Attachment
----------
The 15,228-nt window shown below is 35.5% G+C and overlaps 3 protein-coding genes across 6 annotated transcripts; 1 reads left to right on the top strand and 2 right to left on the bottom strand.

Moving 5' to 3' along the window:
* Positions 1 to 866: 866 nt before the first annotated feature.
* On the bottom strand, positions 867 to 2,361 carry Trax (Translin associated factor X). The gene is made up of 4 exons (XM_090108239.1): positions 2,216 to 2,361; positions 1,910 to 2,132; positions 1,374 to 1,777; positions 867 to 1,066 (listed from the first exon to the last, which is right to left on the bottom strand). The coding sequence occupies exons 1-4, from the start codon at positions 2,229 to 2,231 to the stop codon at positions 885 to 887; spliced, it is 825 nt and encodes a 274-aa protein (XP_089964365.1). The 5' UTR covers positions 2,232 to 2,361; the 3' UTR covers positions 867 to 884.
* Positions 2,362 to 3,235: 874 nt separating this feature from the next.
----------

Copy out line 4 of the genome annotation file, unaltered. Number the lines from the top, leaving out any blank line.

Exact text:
* On the bottom strand, positions 867 to 2,361 carry Trax (Translin associated factor X). The gene is made up of 4 exons (XM_090108239.1): positions 2,216 to 2,361; positions 1,910 to 2,132; positions 1,374 to 1,777; positions 867 to 1,066 (listed from the first exon to the last, which is right to left on the bottom strand). The coding sequence occupies exons 1-4, from the start codon at positions 2,229 to 2,231 to the stop codon at positions 885 to 887; spliced, it is 825 nt and encodes a 274-aa protein (XP_089964365.1). The 5' UTR covers positions 2,232 to 2,361; the 3' UTR covers positions 867 to 884.